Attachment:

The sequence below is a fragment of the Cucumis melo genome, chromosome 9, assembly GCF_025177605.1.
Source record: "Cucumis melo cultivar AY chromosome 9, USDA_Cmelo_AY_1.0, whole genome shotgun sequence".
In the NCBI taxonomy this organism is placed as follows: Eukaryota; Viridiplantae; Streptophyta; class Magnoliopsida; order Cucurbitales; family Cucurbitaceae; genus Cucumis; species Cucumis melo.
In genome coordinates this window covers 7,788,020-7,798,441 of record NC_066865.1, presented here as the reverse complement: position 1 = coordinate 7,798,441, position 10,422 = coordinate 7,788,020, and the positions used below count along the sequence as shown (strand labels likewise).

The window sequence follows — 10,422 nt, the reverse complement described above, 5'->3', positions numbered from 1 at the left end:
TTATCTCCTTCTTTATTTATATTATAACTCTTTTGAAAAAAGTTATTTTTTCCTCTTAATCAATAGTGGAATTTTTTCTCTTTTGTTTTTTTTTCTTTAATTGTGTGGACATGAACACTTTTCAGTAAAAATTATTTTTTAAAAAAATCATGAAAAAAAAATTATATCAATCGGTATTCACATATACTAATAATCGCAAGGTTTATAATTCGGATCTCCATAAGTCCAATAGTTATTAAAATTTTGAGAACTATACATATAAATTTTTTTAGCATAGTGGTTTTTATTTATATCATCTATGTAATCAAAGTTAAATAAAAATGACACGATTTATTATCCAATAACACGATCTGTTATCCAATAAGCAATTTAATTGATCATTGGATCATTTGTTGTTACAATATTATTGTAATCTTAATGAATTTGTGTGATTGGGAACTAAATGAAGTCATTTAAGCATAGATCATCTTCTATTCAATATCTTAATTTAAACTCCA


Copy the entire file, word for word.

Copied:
The sequence below is a fragment of the Cucumis melo genome, chromosome 9, assembly GCF_025177605.1.
Source record: "Cucumis melo cultivar AY chromosome 9, USDA_Cmelo_AY_1.0, whole genome shotgun sequence".
In the NCBI taxonomy this organism is placed as follows: Eukaryota; Viridiplantae; Streptophyta; class Magnoliopsida; order Cucurbitales; family Cucurbitaceae; genus Cucumis; species Cucumis melo.
In genome coordinates this window covers 7,788,020-7,798,441 of record NC_066865.1, presented here as the reverse complement: position 1 = coordinate 7,798,441, position 10,422 = coordinate 7,788,020, and the positions used below count along the sequence as shown (strand labels likewise).

The window sequence follows — 10,422 nt, the reverse complement described above, 5'->3', positions numbered from 1 at the left end:
TTATCTCCTTCTTTATTTATATTATAACTCTTTTGAAAAAAGTTATTTTTTCCTCTTAATCAATAGTGGAATTTTTTCTCTTTTGTTTTTTTTTCTTTAATTGTGTGGACATGAACACTTTTCAGTAAAAATTATTTTTTAAAAAAATCATGAAAAAAAAATTATATCAATCGGTATTCACATATACTAATAATCGCAAGGTTTATAATTCGGATCTCCATAAGTCCAATAGTTATTAAAATTTTGAGAACTATACATATAAATTTTTTTAGCATAGTGGTTTTTATTTATATCATCTATGTAATCAAAGTTAAATAAAAATGACACGATTTATTATCCAATAACACGATCTGTTATCCAATAAGCAATTTAATTGATCATTGGATCATTTGTTGTTACAATATTATTGTAATCTTAATGAATTTGTGTGATTGGGAACTAAATGAAGTCATTTAAGCATAGATCATCTTCTATTCAATATCTTAATTTAAACTCCA